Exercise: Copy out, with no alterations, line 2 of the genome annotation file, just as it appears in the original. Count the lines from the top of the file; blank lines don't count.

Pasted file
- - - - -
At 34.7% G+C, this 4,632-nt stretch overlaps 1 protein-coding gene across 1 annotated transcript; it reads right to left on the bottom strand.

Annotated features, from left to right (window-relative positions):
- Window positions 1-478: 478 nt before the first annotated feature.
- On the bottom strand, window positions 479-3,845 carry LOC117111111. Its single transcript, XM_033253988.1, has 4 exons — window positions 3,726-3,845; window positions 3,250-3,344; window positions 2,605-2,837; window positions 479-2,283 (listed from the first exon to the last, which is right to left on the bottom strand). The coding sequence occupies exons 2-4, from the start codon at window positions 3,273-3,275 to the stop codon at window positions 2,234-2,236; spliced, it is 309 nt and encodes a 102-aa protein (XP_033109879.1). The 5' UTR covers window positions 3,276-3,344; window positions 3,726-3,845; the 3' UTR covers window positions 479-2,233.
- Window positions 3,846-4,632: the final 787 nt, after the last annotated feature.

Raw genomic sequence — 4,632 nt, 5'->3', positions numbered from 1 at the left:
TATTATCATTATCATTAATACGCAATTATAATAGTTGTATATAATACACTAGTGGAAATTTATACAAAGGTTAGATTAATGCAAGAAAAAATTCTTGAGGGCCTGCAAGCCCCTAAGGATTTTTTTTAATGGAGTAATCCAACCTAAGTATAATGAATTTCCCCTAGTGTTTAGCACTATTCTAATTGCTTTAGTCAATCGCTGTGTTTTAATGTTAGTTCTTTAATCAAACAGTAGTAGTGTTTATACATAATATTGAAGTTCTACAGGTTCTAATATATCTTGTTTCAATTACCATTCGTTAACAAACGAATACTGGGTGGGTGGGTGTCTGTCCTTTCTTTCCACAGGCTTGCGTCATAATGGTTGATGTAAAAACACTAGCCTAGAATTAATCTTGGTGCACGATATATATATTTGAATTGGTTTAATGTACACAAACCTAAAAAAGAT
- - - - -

Annotated features, from left to right (window-relative positions):